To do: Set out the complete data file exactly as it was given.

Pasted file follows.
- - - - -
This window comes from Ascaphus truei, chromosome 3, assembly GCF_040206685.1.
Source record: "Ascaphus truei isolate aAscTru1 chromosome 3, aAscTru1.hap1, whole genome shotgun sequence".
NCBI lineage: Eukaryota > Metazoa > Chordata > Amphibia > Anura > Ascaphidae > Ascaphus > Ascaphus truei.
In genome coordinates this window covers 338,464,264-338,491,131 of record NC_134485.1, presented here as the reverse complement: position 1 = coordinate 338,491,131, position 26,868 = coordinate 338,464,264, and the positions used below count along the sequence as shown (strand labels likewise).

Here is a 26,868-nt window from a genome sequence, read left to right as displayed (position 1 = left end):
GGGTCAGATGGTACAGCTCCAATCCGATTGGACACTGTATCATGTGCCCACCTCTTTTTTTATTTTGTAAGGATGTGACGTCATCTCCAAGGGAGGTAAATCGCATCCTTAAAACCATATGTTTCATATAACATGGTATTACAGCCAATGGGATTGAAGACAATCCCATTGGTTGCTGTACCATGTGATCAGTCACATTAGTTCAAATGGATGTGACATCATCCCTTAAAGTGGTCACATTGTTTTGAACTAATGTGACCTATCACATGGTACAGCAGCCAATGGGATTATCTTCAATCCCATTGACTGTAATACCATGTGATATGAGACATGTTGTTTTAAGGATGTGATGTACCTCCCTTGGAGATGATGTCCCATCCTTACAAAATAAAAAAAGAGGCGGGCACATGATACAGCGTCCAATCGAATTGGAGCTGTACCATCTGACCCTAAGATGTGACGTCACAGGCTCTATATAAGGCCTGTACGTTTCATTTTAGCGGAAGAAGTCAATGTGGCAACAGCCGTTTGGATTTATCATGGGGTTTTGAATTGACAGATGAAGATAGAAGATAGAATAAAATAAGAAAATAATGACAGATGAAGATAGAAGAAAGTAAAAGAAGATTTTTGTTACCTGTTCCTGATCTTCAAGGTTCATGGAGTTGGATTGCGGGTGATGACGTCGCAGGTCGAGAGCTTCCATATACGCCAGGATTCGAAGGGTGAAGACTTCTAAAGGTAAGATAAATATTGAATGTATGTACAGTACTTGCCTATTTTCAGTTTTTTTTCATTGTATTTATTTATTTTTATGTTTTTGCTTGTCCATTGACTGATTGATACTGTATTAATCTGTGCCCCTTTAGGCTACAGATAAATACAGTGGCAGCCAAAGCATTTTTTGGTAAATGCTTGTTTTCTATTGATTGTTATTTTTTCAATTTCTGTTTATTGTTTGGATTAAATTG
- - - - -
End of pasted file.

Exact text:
This window comes from Ascaphus truei, chromosome 3, assembly GCF_040206685.1.
Source record: "Ascaphus truei isolate aAscTru1 chromosome 3, aAscTru1.hap1, whole genome shotgun sequence".
NCBI lineage: Eukaryota > Metazoa > Chordata > Amphibia > Anura > Ascaphidae > Ascaphus > Ascaphus truei.
In genome coordinates this window covers 338,464,264-338,491,131 of record NC_134485.1, presented here as the reverse complement: position 1 = coordinate 338,491,131, position 26,868 = coordinate 338,464,264, and the positions used below count along the sequence as shown (strand labels likewise).

Here is a 26,868-nt window from a genome sequence, read left to right as displayed (position 1 = left end):
GGGTCAGATGGTACAGCTCCAATCCGATTGGACACTGTATCATGTGCCCACCTCTTTTTTTATTTTGTAAGGATGTGACGTCATCTCCAAGGGAGGTAAATCGCATCCTTAAAACCATATGTTTCATATAACATGGTATTACAGCCAATGGGATTGAAGACAATCCCATTGGTTGCTGTACCATGTGATCAGTCACATTAGTTCAAATGGATGTGACATCATCCCTTAAAGTGGTCACATTGTTTTGAACTAATGTGACCTATCACATGGTACAGCAGCCAATGGGATTATCTTCAATCCCATTGACTGTAATACCATGTGATATGAGACATGTTGTTTTAAGGATGTGATGTACCTCCCTTGGAGATGATGTCCCATCCTTACAAAATAAAAAAAGAGGCGGGCACATGATACAGCGTCCAATCGAATTGGAGCTGTACCATCTGACCCTAAGATGTGACGTCACAGGCTCTATATAAGGCCTGTACGTTTCATTTTAGCGGAAGAAGTCAATGTGGCAACAGCCGTTTGGATTTATCATGGGGTTTTGAATTGACAGATGAAGATAGAAGATAGAATAAAATAAGAAAATAATGACAGATGAAGATAGAAGAAAGTAAAAGAAGATTTTTGTTACCTGTTCCTGATCTTCAAGGTTCATGGAGTTGGATTGCGGGTGATGACGTCGCAGGTCGAGAGCTTCCATATACGCCAGGATTCGAAGGGTGAAGACTTCTAAAGGTAAGATAAATATTGAATGTATGTACAGTACTTGCCTATTTTCAGTTTTTTTTCATTGTATTTATTTATTTTTATGTTTTTGCTTGTCCATTGACTGATTGATACTGTATTAATCTGTGCCCCTTTAGGCTACAGATAAATACAGTGGCAGCCAAAGCATTTTTTGGTAAATGCTTGTTTTCTATTGATTGTTATTTTTTCAATTTCTGTTTATTGTTTGGATTAAATTG